In 2006, the South African ODI squad in their pink uniform chased down what was the highest ODI total (between two test playing nations) at the time. Australia went in to bat first and led by Ricky Ponting who scored 164, racked up a grand total of 434 runs. A formidable 1st innings test total let alone ODI total, something teams would be delighted with for a full and a half worth of play. To go at a run rate of 8.68 for 50 overs is more than incredible, something no one expected South Africa to chase down. Led by Herschelle Gibbs who scored 175, South Africa did exactly that and chased down Australia’s mighty total.
On Sunday in Johannesburg, South Africa smashed through their own record against the West Indies to set up a first innings total of 439 runs, only losing two wickets with their top three batsmen all scoring centuries. Hashim Amla scored a career best 153 not out and along with Rilee Rossouw who scored his maiden century they put on a 247-run partnership. Amla and Rossouw’s partnership lasted until the 39th over, they had set a strong base and within the next 10 overs even if South Africa had added another 100 runs they would have been happy with that score.
AB de Villiers however, had other ideas. When given any freedom he is at his most dangerous and this was the perfect opportunity for him to free up and hit. The South African ODI captain faced only 44 balls (roughly seven overs) and ended his innings with a score of 149, four less than Hashim Amla who stayed at the crease for the entire 50 overs. de Villiers beat Sanath Jayasuriya’s record of the fastest ODI fifty and smashed Corey Anderson’s record of scoring a century in 36 balls. de Villiers racked up his century in a mere 31 balls. Of his 44 balls he belted 16 sixes to equal Rohit Sharma’s record number and played out only three dot balls.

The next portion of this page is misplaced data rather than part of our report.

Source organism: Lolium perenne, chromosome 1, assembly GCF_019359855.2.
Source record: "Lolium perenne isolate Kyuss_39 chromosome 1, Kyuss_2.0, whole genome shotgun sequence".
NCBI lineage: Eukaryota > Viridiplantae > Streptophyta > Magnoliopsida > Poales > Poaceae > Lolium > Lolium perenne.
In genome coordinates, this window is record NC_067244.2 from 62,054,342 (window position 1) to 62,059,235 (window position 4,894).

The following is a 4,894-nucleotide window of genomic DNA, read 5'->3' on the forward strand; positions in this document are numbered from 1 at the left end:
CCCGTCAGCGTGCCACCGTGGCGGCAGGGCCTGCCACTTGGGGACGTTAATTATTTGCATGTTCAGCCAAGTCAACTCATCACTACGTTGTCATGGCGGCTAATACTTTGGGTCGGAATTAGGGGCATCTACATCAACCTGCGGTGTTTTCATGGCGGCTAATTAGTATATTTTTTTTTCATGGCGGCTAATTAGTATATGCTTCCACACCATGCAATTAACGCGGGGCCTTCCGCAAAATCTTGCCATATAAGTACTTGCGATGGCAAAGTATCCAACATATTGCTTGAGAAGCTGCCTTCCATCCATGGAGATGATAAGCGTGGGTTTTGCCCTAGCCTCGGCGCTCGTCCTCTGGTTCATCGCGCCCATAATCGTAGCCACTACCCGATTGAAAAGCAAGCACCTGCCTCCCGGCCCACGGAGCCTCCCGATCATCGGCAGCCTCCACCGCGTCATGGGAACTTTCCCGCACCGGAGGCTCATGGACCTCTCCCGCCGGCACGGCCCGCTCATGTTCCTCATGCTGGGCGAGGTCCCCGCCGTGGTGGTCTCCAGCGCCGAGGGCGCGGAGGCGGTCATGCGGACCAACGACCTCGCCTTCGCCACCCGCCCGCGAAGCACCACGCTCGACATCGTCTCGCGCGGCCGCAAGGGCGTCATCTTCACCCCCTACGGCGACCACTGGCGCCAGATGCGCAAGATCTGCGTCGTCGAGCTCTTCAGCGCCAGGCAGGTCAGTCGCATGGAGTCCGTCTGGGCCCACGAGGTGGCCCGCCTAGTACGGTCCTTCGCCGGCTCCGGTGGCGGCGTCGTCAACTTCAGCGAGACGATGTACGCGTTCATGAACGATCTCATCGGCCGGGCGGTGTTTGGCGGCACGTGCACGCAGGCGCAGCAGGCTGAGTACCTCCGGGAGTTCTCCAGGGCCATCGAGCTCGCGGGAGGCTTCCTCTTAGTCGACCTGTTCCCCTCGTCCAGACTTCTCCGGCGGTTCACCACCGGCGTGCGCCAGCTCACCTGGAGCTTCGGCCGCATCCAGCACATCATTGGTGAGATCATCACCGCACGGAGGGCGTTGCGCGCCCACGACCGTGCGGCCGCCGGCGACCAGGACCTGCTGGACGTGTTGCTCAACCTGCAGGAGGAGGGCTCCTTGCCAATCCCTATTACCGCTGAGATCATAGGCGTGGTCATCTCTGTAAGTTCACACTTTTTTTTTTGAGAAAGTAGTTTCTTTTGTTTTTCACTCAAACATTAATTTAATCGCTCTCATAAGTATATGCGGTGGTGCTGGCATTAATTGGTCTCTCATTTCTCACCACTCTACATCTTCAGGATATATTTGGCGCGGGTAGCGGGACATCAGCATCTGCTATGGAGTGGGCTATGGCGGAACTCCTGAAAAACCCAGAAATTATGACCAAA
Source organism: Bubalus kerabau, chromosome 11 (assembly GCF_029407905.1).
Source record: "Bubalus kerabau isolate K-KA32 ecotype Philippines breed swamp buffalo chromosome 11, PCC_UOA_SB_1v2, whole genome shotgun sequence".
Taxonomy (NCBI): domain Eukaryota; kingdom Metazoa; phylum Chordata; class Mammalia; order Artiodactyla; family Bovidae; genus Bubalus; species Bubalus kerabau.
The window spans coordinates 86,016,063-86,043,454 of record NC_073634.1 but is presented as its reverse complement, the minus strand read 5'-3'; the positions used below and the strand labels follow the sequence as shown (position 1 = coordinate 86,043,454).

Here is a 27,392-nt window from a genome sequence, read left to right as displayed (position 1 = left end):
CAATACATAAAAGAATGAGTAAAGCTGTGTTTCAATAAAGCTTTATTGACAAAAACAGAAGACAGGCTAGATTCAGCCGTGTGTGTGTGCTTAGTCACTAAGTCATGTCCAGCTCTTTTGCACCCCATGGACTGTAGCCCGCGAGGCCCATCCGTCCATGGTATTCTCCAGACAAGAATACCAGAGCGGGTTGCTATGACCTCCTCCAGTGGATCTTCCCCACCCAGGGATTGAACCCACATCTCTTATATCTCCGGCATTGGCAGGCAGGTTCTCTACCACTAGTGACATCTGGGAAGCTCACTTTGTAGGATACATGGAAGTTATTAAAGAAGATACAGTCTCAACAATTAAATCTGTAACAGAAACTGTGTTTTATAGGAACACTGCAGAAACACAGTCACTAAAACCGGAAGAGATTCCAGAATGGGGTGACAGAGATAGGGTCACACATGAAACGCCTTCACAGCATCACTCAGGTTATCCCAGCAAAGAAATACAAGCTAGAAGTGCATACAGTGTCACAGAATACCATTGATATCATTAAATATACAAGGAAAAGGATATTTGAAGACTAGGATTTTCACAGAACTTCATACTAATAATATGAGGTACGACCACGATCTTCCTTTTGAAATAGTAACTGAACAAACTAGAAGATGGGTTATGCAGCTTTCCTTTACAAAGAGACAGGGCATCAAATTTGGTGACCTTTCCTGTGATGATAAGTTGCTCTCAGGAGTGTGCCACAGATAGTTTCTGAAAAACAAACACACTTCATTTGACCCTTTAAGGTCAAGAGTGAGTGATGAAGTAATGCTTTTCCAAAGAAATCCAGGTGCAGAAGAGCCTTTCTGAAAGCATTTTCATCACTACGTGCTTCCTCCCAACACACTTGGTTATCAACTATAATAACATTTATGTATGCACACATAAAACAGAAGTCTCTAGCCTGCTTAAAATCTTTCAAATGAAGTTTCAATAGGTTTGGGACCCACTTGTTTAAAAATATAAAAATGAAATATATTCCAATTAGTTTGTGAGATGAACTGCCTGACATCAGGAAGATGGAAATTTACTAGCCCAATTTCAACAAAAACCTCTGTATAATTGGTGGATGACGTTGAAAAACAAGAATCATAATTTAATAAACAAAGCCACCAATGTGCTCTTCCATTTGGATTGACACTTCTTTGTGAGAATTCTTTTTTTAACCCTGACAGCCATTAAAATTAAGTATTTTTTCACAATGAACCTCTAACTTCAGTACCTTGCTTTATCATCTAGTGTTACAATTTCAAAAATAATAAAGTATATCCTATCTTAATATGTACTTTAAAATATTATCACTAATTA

There was no stopping de Villiers, no matter what the West Indies put forward, the bad balls were put away but so were the good ones. Jason Holder had no answers, never before had a West Indian bowler gone for 90+ runs in an ODI innings and here de Villiers had forced two above 90. The second wicket partnership lasted 67 balls with the run rate reaching an incredible 17.12 and de Villiers’ strike rate reaching 339, the first time a batsman has made a 100+ score at a 300+ strike rate.
The innings finally came to an end and West Indies were relieved from their beating. It wasn’t over though, West Indies still had to climb mount Everest and they did not have the batting experience or the depth that South Africa did. They were severely missing the experience and explosiveness of Dwayne Bravo and Keiron Pollard who were left out of the series and the World Cup. With a fairly new side, most of the weight was resting on the shoulders of one man, Chris Gayle. If Gayle had gotten going, he could have scored a massive total and kept the run rate within reach for the rest of the team and give them a chance. However he was dismissed very early on and West Indies’ hope of reaching the total diminished drastically. They went on to reach 291 runs and on any other day it would have been a decent total, one that most teams would accept at the start of an innings, but against the pink uniform, they fell 148 runs short.